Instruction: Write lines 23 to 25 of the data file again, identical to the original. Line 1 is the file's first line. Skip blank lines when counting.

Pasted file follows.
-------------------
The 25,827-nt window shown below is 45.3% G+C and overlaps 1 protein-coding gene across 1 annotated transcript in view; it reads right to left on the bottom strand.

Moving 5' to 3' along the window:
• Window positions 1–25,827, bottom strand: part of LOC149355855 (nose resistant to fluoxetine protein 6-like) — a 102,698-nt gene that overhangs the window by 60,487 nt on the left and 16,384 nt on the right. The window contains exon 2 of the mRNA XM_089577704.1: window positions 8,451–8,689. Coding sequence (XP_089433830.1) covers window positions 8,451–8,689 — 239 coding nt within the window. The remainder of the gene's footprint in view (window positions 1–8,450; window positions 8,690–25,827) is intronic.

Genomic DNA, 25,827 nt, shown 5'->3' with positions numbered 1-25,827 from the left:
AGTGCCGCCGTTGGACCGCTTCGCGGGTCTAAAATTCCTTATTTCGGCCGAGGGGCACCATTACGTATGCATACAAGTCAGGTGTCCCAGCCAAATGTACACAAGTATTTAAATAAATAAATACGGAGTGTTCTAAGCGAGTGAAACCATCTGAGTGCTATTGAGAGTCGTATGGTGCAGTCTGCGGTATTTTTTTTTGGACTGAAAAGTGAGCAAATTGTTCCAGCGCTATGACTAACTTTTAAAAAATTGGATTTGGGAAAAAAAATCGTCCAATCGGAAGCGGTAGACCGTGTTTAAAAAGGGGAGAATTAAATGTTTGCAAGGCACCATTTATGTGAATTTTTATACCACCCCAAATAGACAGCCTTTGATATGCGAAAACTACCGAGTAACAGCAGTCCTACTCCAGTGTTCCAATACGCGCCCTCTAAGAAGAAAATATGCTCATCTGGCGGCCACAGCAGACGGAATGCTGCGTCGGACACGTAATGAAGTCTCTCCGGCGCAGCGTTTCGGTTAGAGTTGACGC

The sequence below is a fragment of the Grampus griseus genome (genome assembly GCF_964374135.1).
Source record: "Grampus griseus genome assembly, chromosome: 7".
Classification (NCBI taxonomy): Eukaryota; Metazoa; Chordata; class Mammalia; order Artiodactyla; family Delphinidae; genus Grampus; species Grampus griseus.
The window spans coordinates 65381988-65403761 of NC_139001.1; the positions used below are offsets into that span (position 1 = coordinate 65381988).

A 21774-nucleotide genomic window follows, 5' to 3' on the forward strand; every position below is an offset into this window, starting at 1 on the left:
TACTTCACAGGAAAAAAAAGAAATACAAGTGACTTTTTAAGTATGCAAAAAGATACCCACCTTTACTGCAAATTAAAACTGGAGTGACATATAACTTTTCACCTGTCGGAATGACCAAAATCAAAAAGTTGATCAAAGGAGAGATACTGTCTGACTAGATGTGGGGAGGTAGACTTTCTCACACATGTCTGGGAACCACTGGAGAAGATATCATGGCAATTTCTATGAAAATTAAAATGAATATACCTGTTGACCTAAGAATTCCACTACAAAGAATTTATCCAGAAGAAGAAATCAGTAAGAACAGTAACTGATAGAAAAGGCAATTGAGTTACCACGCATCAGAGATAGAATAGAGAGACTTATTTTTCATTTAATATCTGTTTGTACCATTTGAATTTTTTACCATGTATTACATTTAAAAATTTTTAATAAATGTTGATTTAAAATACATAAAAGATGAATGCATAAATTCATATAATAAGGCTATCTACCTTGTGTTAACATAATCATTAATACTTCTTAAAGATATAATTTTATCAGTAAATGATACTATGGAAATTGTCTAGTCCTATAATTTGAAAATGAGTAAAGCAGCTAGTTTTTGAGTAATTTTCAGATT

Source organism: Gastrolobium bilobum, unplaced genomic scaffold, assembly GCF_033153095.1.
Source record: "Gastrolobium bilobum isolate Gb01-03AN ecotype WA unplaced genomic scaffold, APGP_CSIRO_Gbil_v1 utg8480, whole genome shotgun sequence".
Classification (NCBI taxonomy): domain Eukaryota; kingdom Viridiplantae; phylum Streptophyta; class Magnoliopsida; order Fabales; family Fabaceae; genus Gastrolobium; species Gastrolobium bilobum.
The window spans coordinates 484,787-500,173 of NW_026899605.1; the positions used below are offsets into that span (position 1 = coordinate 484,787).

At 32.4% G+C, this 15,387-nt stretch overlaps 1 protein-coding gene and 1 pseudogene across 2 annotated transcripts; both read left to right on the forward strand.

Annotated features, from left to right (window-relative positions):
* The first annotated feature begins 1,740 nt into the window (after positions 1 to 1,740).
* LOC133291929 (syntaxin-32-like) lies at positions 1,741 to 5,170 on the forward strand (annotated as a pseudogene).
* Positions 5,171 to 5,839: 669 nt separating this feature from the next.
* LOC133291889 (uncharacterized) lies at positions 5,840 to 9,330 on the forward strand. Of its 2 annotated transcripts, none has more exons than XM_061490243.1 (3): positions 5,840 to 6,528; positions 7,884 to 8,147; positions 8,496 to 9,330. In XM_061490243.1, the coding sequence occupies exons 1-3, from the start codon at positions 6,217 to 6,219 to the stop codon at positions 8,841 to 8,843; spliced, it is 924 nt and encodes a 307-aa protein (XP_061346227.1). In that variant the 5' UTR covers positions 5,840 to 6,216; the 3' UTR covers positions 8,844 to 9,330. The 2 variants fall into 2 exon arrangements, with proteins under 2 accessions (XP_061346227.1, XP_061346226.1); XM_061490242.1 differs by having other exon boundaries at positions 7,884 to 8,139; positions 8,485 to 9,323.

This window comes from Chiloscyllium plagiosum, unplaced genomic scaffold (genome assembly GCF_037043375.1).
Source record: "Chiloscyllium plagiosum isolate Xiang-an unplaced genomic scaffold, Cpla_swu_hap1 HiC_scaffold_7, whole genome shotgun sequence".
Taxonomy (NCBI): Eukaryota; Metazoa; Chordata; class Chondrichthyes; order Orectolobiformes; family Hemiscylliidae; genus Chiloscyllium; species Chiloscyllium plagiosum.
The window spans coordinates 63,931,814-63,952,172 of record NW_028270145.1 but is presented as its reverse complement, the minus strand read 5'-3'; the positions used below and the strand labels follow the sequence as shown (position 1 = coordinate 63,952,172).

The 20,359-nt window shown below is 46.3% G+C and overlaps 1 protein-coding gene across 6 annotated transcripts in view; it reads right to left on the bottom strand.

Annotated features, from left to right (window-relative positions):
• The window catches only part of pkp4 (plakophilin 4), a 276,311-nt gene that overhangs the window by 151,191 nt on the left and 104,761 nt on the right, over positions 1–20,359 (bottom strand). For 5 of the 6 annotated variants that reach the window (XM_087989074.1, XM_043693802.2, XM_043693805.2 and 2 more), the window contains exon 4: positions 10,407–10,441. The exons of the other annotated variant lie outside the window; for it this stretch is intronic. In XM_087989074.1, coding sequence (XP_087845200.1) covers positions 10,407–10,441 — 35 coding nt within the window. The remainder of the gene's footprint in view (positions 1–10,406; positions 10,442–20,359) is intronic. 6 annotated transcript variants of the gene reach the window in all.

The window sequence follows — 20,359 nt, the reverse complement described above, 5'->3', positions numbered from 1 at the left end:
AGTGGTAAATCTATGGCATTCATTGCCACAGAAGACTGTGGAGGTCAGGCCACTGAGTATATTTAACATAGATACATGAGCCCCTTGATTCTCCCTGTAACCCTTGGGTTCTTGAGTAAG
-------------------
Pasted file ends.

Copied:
Source record: "Chiloscyllium plagiosum isolate Xiang-an unplaced genomic scaffold, Cpla_swu_hap1 HiC_scaffold_7, whole genome shotgun sequence".
Taxonomy (NCBI): Eukaryota; Metazoa; Chordata; class Chondrichthyes; order Orectolobiformes; family Hemiscylliidae; genus Chiloscyllium; species Chiloscyllium plagiosum.
The window spans coordinates 63,931,814-63,952,172 of record NW_028270145.1 but is presented as its reverse complement, the minus strand read 5'-3'; the positions used below and the strand labels follow the sequence as shown (position 1 = coordinate 63,952,172).